The no-tattoos policy at many of Japan’s public bathhouses might become a thing of the past if one hotel group’s experiment with stickers to cover guests’ body art gains traction.
Hoshino Resort Co. announced Wednesday that from Oct. 1 it will start distributing 8 cm x 10 cm stickers at the group’s 13 Kai high-end inns, allowing tattooed guests to use their public baths if they cover their ink with the stickers.
Many onsen (hot spring) resorts and public baths around the country turn away tattooed visitors because of their association with yakuza — a sight they feel would scare other patrons.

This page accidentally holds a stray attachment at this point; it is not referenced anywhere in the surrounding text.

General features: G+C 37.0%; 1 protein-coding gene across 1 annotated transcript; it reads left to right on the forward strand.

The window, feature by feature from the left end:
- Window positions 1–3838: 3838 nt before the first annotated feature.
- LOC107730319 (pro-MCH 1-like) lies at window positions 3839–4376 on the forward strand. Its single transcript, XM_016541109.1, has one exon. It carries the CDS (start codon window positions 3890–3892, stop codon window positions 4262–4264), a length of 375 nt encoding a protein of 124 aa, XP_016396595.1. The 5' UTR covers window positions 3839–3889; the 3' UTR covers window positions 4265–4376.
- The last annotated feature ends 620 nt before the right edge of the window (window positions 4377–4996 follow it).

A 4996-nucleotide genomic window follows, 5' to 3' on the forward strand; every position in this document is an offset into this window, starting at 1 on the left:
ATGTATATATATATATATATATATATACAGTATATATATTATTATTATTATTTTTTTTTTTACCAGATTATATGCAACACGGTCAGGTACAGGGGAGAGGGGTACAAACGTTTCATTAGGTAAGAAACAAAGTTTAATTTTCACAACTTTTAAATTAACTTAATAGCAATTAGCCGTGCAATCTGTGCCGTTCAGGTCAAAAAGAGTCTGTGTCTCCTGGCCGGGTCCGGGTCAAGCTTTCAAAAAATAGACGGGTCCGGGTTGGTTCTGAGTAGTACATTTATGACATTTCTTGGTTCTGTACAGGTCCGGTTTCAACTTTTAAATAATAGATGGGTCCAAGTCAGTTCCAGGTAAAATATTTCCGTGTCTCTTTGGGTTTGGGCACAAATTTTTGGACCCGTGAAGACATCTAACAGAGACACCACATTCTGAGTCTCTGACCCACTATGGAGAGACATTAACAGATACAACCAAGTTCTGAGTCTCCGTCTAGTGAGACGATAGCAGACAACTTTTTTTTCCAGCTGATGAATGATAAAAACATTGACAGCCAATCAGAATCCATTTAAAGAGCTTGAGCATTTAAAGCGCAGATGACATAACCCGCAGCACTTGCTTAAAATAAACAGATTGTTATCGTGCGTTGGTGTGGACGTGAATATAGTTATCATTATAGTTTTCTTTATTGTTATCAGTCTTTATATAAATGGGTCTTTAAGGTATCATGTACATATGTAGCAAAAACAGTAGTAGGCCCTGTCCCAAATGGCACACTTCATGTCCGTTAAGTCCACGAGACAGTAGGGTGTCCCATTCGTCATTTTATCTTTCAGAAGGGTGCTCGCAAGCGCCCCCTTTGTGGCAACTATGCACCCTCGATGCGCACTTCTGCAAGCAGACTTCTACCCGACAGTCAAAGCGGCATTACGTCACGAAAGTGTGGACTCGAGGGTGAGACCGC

The longtime policy has drawn flak from casual and ethnic tattoo-bearers, including visitors from abroad.
“We would like to make this an opportunity to think about existing rules at ryokan (traditional inns) and among onsen fans,” President Yoshiharu Hoshino said at a news conference in Tokyo on Wednesday.
A Hoshino Resort spokeswoman said the president decided to introduce such stickers after he heard from a Maori visitor about the experience of being rejected entry to a bath in Japan.
The company will decide whether to continue the practice and introduce it at other facilities after monitoring the reaction of guests for six months, the spokeswoman said.